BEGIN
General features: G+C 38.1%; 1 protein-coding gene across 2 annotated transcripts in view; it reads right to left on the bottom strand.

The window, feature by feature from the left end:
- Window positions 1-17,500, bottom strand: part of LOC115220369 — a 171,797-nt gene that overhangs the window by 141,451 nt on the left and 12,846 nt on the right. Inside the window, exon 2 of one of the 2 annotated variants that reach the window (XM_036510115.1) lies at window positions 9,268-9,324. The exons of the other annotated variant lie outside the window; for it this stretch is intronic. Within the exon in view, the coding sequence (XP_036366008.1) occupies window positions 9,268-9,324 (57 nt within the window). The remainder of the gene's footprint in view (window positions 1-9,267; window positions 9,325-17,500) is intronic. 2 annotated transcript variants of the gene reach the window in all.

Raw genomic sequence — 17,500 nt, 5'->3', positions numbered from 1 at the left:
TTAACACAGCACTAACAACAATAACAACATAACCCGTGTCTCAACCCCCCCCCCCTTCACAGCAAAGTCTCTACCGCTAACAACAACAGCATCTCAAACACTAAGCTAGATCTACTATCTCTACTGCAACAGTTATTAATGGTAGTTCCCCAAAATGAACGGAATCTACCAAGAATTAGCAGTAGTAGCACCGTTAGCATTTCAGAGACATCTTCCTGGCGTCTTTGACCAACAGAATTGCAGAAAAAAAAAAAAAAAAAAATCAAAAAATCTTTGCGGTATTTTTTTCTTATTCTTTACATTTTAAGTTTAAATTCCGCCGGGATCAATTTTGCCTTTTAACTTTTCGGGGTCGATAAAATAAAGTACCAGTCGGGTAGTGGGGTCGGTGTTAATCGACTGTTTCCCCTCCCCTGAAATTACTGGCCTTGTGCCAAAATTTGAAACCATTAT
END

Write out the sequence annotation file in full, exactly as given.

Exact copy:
General features: G+C 38.1%; 1 protein-coding gene across 2 annotated transcripts in view; it reads right to left on the bottom strand.

The window, feature by feature from the left end:
- Window positions 1-17,500, bottom strand: part of LOC115220369 — a 171,797-nt gene that overhangs the window by 141,451 nt on the left and 12,846 nt on the right. Inside the window, exon 2 of one of the 2 annotated variants that reach the window (XM_036510115.1) lies at window positions 9,268-9,324. The exons of the other annotated variant lie outside the window; for it this stretch is intronic. Within the exon in view, the coding sequence (XP_036366008.1) occupies window positions 9,268-9,324 (57 nt within the window). The remainder of the gene's footprint in view (window positions 1-9,267; window positions 9,325-17,500) is intronic. 2 annotated transcript variants of the gene reach the window in all.

Raw genomic sequence — 17,500 nt, 5'->3', positions numbered from 1 at the left:
TTAACACAGCACTAACAACAATAACAACATAACCCGTGTCTCAACCCCCCCCCCCTTCACAGCAAAGTCTCTACCGCTAACAACAACAGCATCTCAAACACTAAGCTAGATCTACTATCTCTACTGCAACAGTTATTAATGGTAGTTCCCCAAAATGAACGGAATCTACCAAGAATTAGCAGTAGTAGCACCGTTAGCATTTCAGAGACATCTTCCTGGCGTCTTTGACCAACAGAATTGCAGAAAAAAAAAAAAAAAAAAATCAAAAAATCTTTGCGGTATTTTTTTCTTATTCTTTACATTTTAAGTTTAAATTCCGCCGGGATCAATTTTGCCTTTTAACTTTTCGGGGTCGATAAAATAAAGTACCAGTCGGGTAGTGGGGTCGGTGTTAATCGACTGTTTCCCCTCCCCTGAAATTACTGGCCTTGTGCCAAAATTTGAAACCATTAT